Tiemko - Océan

Year of Release: 1990
Label: Musea Records
Catalog Number: FGBG 4013.AR
Format: CD
Total Time: 47:37:00

I was originally going to review Tiemko's Océan a few years ago when this site was in one of its embryonic forms, targeting it for a "quick takes" section. That review was never finished, but in cleaning up some of my directories, I happened upon the draft (one among others). In doing so, I needed to listen to the CD again. I am so very glad I did, as this is a wonderful album. Interestingly, the ideas and thoughts that come to mind now, are much the same as I was going to say then, but I am certainly going to say a lot more than I would have in a "quick takes."

This is a varied album, ranging from being very much like jazz-rock to atmospheric. All instrumental, and very good, we find that the textures in each individual track vary, too. The first track, "Épisode", is very drum heavy (E Delaunay), as in the back ground there is a steady thump. R. Chauvidan's guitar is the lead instrument, his lines being very muscular with a certain underlying harshness -- fusiony. Underlying all this searing guitar is a light and playful piano (J. J. Toussaint). Delauney gets a moment or two for a drum solo, bash and crashing all about his kit. There are moments on "Hypercontraste" that are eerily like Andrew Lloyd Weber's Phantom Of The Opera score. These are throaty bass lines that descend for four beats then ascend for another four. The title track, which closes the album, has a very hard rock/prog metal lick a seventh of the way in - after an atmospheric Steve Roach/Robert Rich like beginning. Just when you think you've got Tiemko pinned down, though, there's something different to change that opinion. There are wonderful piano passages here, and on the second track, "Hypercontraste," beautiful use of the vibraphone - an odd instrument for a prog release, though I'm seeing it used more and more (Ed Macan comes to mind, immediately). This track harks back to a classic jazz sound in some spots (Larry Carlton is who comes to mind, or John Scofield), before it becomes very playful. A few bits of something that could have been from Fiddler On The Roof or Zorba The Greek, then a short vibraphone solo, and then were back into jazzier territories. While I wasn't sure I should mention it, I will go ahead anyway and say that there are passages that remind me of the "I Dream of Jeannie" theme music.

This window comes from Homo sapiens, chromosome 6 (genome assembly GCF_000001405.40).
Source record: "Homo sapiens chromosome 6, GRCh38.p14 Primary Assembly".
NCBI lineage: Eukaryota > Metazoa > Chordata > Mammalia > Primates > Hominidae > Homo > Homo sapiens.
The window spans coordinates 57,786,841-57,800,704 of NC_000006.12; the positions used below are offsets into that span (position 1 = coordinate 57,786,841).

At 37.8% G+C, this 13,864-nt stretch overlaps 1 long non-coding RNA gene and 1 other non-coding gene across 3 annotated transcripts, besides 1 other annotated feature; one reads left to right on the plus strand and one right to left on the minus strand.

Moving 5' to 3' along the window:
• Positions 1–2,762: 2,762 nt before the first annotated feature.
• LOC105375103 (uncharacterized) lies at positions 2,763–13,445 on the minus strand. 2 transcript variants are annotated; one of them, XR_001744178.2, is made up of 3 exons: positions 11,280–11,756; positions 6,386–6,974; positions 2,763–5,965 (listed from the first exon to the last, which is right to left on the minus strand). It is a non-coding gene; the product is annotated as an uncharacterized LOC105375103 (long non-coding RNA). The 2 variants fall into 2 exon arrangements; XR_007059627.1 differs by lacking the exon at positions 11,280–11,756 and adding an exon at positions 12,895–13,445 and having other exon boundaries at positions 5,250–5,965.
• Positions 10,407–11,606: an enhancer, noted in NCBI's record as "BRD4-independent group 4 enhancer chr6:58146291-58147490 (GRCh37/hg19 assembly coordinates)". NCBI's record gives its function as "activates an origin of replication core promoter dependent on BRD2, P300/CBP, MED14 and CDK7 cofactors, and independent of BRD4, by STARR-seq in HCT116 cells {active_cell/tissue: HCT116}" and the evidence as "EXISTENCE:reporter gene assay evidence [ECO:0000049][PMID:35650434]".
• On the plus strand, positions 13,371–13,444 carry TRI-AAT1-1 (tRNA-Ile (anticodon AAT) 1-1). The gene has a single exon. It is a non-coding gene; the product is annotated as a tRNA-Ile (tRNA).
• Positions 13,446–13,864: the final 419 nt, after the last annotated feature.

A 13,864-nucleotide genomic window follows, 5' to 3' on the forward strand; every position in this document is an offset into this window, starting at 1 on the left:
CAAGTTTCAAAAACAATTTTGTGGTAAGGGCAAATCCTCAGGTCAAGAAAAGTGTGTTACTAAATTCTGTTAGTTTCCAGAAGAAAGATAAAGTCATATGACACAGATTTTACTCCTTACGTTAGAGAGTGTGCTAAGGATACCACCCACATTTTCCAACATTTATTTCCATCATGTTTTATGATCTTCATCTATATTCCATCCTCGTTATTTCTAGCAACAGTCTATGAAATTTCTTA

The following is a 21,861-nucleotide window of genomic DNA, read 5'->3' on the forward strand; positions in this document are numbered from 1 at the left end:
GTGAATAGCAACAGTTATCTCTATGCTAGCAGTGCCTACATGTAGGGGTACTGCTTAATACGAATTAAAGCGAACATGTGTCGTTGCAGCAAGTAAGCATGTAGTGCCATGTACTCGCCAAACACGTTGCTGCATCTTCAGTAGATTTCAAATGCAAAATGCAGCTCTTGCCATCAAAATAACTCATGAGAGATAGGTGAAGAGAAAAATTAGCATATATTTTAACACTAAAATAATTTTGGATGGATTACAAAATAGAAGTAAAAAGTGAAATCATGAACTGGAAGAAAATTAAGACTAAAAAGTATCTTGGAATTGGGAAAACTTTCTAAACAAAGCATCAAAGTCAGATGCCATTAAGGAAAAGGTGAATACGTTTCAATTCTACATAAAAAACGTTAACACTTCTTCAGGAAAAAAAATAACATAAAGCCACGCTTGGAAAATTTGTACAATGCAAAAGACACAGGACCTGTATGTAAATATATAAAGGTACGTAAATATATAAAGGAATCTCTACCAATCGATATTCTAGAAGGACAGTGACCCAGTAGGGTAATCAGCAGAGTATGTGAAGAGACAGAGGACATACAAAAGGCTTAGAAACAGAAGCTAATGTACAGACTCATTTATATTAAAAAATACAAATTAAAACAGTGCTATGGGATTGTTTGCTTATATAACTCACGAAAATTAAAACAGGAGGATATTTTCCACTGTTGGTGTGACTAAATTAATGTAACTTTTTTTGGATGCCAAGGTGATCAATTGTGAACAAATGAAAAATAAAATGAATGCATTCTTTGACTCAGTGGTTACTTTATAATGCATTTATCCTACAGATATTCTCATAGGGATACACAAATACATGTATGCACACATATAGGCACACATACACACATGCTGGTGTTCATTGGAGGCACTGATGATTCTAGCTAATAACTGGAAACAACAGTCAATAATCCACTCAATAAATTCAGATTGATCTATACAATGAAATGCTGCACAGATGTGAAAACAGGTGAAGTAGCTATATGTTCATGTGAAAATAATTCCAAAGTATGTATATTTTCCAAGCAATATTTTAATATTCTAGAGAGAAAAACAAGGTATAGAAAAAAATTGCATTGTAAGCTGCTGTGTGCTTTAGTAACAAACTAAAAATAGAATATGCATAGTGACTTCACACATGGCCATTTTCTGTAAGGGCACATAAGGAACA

"Bonbon Très Sucré" begins life as an acoustic guitar based piece - hints of Steve Howe at the beginning, but as it progresses, it is more of Al DiMeola-like track. This is such a beautiful track with a great deal of warmth -- because it so very smooth and likeable, it could find a home on a "smooth jazz" station. Chauvidan's guitar races across the arrangement, though with an assured sense of ease.

Angular rhythms a la After Crying start off "Vodka Frappée," which is full of dark and sinister tones, hinting somewhat at a carnival theme. After about two minutes in, the arrangement becomes like a carnival ride going wildly out of control. Or, actually, sounds as if this track could just as easily been called "Flight Of The Drunken Bumblebee."

The longest track is the title track at 21:55. Whereas on the previous four tracks each was a contribution from one of the band members -- Toussaint composing "Épisode," Chauvidan "Bonbon...," and Delaunay both "Hypercontraste" and "Vodka..." -- "Océn" is credited to all three. As mentioned, we start off with some Roach like synth washes before rhythmic and earthy drumming kicks in (bongos) with other bits of percussion as accents (still we are in the Roach/Rich territory ... soon keyboards return to first paint blotches and then turn those blotches into ribbons of texture. Everything then subsides as Chauviden plays a searing guitar solo of tightly wound, driving notes out (think Hendrix' "Star Spangled Banner"). We then move into Tangerine Dream-like territory with the addition of dramatic piano -- well, Clearlight and Cyrille Verdeaux ought to come to mind as well. All this and we're only a third of the way through the track. We get some gentle, floaty bits (keys, guitar), some beautiful piano bits... and so much more...giving a little of everything for almost all tastes without the music being chaotic. It all fits together nicely, having a terrific sense of flow.

As listen to this album over and over, I find so much more to enjoy each time. This is a stunning album, and well worth your attention. Highly recommended.

Épisode (6:02) / Hypercontraste (5:30) / Bonbon Très Sucré (7:39) / Vodka Frappée (6:51) / Océan (21:55)

J. J. Toussaint - synthesizers, paino and contrabass
R. Chauvidan - acoustic and electric guitars
E Delaunay - vibraphone, drums, bongos and "gouloubougoula wagalabagou"

Espace Fini (1988/1998)
Océan (1990)
Parade (1991)
Clone (1995)
Ça Tourne (2004)

Genre: Fusion-Jazz Fusion

Origin FR

Added: August 31st 2001
Reviewer: Stephanie Sollow
Artist website: sitetiemko.ifrance.com
Hits: 1396
Language: english


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